China Labor Watch reports tech giant Apple is producing a low-cost iPhone at 'high costs to Chinese workers'. The NGO's director, Li Qiang, accuses the supplier Pegatron of inhumane working conditions at its factories.
DW: Apple came under fire last year because of revelations regarding precarious working conditions at the company's largest supplier Foxconn. The latest reports now claim that conditions at Pegatron factories are even worse. How has this happened?
Li Qiang: The business practices at Apple supplier Pegatron do not only violate Apple's worker protection regulations, but also Chinese labor law. We have registered a total of 30 violations. Although the infringement of workers' rights is common practice in many Chinese factories, one can say that the conditions at Pegatron are much worse.
What do you consider to be the most serious violations?
Chinese labor law stipulates that a worker is not allowed to work more than 36 hours of overtime per month. At Pegatron, however, 100 hours of overtime are common. Documents recording the amount of overtime worked in the factories are manipulated, thus making it impossible for Apple to notice. Furthermore, Pegatron has employed many temporary workers, far more than the amount permitted by law. The company doesn't pay for these workers' social security, nor does it contribute to their pension insurance funds.
During the probation period, the workers' identity cards are taken away. They are retuned only weeks later in order to force the employees to continue working. Whoever decides to resign ahead of time is paid 600 yuan (about 50 euros) less.
Furthermore, the application process is marred by discrimination. Whoever is shorter than 5 feet or over 35 years of age is not accepted. Muslims, Uighurs, Tibetans and members of some other ethnic minorities are also rejected.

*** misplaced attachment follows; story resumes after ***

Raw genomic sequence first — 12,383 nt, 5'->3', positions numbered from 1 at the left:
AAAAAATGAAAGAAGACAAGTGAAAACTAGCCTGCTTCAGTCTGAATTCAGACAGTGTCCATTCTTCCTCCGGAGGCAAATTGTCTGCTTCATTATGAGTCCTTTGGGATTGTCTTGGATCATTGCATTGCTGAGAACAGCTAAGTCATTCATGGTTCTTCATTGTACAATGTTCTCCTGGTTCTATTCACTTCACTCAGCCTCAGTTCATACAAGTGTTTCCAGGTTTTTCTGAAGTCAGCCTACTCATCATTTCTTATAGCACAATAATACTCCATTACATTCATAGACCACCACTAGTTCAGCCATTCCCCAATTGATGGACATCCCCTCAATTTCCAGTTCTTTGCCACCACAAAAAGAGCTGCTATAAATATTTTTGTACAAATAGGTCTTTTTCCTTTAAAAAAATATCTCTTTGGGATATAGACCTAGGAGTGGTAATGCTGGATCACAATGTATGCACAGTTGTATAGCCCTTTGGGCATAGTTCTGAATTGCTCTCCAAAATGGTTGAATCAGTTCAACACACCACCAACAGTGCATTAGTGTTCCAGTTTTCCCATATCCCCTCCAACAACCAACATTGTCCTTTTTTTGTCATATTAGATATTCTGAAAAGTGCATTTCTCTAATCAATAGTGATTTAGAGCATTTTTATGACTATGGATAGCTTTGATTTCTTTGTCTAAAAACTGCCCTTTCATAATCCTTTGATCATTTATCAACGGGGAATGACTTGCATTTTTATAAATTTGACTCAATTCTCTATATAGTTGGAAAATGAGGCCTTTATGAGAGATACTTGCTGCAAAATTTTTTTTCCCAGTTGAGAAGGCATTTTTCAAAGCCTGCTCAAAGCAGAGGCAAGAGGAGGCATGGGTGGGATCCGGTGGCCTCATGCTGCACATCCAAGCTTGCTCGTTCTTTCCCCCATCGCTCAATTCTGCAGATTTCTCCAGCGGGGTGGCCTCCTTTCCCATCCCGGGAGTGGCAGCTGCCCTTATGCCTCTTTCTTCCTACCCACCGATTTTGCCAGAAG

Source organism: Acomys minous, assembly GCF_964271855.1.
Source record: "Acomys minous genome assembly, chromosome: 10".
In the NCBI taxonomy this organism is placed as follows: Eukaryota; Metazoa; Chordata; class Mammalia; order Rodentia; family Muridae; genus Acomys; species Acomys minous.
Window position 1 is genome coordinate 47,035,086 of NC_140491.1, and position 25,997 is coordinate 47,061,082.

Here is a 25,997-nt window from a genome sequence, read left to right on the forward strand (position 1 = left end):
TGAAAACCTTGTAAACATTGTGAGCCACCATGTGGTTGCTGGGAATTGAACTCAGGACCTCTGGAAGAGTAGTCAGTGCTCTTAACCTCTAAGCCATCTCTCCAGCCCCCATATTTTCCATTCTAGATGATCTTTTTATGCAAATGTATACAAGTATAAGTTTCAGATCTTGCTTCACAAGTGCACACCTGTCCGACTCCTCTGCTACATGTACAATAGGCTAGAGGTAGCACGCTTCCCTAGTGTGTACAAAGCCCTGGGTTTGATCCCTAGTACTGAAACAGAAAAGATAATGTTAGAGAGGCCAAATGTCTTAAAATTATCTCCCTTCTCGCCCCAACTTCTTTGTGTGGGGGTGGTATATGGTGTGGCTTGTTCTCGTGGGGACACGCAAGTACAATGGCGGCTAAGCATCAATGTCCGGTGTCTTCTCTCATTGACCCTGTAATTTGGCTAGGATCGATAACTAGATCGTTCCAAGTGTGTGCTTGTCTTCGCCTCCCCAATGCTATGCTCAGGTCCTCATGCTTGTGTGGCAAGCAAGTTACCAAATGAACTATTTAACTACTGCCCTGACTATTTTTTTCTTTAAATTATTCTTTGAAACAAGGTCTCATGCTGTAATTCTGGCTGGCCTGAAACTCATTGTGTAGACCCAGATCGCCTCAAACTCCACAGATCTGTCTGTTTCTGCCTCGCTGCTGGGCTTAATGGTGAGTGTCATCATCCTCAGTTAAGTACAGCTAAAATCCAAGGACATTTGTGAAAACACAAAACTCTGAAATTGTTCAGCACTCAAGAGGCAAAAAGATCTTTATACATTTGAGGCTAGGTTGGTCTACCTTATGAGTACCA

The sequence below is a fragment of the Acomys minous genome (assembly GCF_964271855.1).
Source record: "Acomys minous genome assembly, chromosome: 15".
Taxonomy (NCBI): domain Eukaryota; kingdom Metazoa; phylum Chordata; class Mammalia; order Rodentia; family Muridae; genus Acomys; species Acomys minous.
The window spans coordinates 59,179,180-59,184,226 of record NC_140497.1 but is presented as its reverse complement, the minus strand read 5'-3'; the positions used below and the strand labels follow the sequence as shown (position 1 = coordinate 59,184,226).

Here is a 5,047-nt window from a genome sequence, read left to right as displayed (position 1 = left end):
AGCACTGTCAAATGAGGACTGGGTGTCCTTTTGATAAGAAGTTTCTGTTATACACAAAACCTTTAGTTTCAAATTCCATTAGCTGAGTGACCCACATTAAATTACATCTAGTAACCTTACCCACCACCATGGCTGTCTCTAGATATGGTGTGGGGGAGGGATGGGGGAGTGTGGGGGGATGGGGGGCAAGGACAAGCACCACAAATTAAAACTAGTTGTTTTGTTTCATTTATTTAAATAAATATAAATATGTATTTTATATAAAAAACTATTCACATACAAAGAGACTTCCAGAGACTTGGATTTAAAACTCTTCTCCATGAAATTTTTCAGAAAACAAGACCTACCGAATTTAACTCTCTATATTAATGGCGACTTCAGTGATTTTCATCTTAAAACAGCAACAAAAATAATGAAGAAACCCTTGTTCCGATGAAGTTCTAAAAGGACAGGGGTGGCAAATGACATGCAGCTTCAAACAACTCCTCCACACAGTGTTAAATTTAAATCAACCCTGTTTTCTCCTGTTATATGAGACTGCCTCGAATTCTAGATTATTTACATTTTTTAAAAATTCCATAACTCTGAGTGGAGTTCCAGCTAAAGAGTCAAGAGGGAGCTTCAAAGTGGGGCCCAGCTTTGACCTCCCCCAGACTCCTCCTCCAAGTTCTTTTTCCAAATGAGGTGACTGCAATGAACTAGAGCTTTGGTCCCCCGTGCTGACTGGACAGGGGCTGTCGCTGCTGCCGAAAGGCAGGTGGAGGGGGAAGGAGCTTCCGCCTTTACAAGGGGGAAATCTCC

What can be done against worker exploitation in a globalized world?
The government and the companies are capable of changing the situation, but they are not really interested in protecting the workers. Local authorities in China go to considerable lengths to lure investors into the country, often disregarding violations of worker's rights. Ultimately, most of the people working in the factories are migrant laborers who the political establishment doesn't care much about.
Companies want to reduce costs as much as possible, so there is fierce competition among suppliers. Whoever produces cheapest wins the contract. Apple speaks of four main factors in its supply chain: prices, quality, speed and social responsibility. But in reality only the first three aspects determine whether a supplier gets the order.
How difficult is it for workers to organize themselves in China?
There is only one official labor union in China. The finance authority holds the workers' membership fees and passes them on to the union. This is why the union represents the interests of the firms, instead of those of the laborers. Workers in China have no organization to stand up for their rights. International corporations must make social responsibility a priority and implement the working standards agreed upon.
Is the public pressure being exerted on Apple paying off?
Apple has reacted with a public relations campaign. They believe it is more lucrative to invest a bit more in PR than to improve working conditions. The wave of indignation will soon recede, making the realization of stricter controls unlikely.
Li Qiang is the founder and executive director of the New York-based China Labor Watch.
The interview was conducted by Haiye Cao.